Sometime in late 2003 someone on a philosophy discussion forum I used to frequent raised the possibility of the Bush administration, or people inside the government at any rate, being behind the 9/11 attacks. I saw that they had cynically exploited 9/11 to launch two wars so I wasn’t opposed to this idea and he started sending me some of the early 9/11 truth videos. I admit, I kinda got hooked on the topic for a while like a lot of people did but within a few months I started wondering about the bigger question – not ‘who did 9/11?’ but ‘what is Al Qaeda?’. Because, expressed simply, if Al Qaeda is in some way a tool or asset of Western governments then the binary division between ‘Al Qaeda did it’ and ‘the government did it’ dissolves into a much more complex and subtle scenario.
The First Model of Al Qaeda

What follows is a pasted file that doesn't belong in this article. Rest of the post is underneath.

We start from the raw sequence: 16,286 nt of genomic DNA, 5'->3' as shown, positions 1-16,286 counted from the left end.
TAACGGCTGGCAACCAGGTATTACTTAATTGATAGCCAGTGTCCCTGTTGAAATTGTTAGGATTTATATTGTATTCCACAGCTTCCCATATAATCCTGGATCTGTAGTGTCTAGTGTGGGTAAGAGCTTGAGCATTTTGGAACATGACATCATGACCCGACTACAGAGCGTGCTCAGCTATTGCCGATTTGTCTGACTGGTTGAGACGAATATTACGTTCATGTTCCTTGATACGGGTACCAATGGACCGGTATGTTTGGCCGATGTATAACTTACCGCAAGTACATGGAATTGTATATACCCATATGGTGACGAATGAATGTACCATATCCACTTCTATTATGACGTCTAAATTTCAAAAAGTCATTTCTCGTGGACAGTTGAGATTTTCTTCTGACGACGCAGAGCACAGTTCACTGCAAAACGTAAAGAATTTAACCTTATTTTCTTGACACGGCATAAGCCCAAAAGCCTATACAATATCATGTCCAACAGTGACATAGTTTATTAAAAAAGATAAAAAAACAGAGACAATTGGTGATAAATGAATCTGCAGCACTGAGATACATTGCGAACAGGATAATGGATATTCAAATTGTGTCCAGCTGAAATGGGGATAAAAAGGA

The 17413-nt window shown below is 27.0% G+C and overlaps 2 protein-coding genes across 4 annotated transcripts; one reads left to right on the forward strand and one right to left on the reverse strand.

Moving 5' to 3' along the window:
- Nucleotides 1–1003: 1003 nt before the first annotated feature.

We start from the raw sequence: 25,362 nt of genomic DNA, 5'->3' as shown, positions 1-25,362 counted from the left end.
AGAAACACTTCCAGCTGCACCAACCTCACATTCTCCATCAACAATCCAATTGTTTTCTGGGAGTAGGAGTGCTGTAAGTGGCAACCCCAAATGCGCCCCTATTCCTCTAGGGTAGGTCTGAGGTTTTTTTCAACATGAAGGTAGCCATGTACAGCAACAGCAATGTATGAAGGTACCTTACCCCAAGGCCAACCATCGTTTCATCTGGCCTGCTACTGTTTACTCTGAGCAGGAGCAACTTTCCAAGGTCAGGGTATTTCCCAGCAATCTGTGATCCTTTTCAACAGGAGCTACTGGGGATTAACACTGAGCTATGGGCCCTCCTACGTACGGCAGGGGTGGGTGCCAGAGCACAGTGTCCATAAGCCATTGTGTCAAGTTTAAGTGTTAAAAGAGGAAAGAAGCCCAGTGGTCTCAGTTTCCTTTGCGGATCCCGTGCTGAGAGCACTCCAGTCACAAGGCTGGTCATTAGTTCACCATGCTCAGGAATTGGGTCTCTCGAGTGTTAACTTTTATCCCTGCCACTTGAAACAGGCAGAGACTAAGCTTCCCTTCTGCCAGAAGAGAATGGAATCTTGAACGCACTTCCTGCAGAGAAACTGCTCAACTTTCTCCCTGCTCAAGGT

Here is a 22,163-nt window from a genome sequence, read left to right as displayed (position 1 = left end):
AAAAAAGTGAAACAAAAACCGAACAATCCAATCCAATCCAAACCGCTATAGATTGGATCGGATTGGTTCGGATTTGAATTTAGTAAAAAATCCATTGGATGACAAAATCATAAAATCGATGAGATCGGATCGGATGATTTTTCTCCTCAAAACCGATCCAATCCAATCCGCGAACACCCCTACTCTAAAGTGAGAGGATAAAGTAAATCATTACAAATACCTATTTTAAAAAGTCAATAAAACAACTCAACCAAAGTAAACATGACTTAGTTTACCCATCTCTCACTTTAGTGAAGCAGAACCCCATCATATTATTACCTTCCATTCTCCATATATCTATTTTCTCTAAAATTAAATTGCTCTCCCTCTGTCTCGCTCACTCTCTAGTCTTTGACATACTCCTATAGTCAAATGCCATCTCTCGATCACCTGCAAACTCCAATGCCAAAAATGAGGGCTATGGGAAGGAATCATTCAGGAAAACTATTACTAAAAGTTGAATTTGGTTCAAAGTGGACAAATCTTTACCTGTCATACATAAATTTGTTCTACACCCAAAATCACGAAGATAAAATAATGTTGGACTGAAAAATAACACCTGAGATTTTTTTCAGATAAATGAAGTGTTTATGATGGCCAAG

Or set of scenarios, I should say. Because they are at least four popular versions of what Al Qaeda is and therefore what the post-9/11 War on Terror is. The first is that Al Qaeda is, or at least was in 2001, a vast network of Islamic terrorists with cells in 60 countries and maybe 100,000 operatives worldwide. This is the version put forward by the Bush White House, the Blair government and critics like Rohan Gunaratna, an Indonesian academic who gained an astonishing amount of access to captured Al Qaeda members. As in, the kind of access you only get when you’re friendly with the intelligence services. He published his book Inside Al Qaeda in June 2002, less than a year after 9/11. This became the standard go-to book in critical and journalistic circles and Gunaratna was perhaps the biggest of the new generation of ‘terror experts’ we saw on the nightly news. It is likely no coincidence that while he was doing research at the University of Maryland in the mid 1990s he worked with Stansfield Turner, former head of the CIA. Gunaratna came out of nowhere – a guy who had written about nothing except the Tamil Tigers suddenly became a world-respected expert on Al Qaeda? And he’s also a proven liar, his brief Wikipedia page mentions several instances of Rohan getting into trouble for telling porkies, about himself, about organisations being front for terrorist gangs, that sort of thing. So these days he’s something of a tragic figure, discarded by a news media that no longer gives a toss. But for a time he was a very important useful idiot.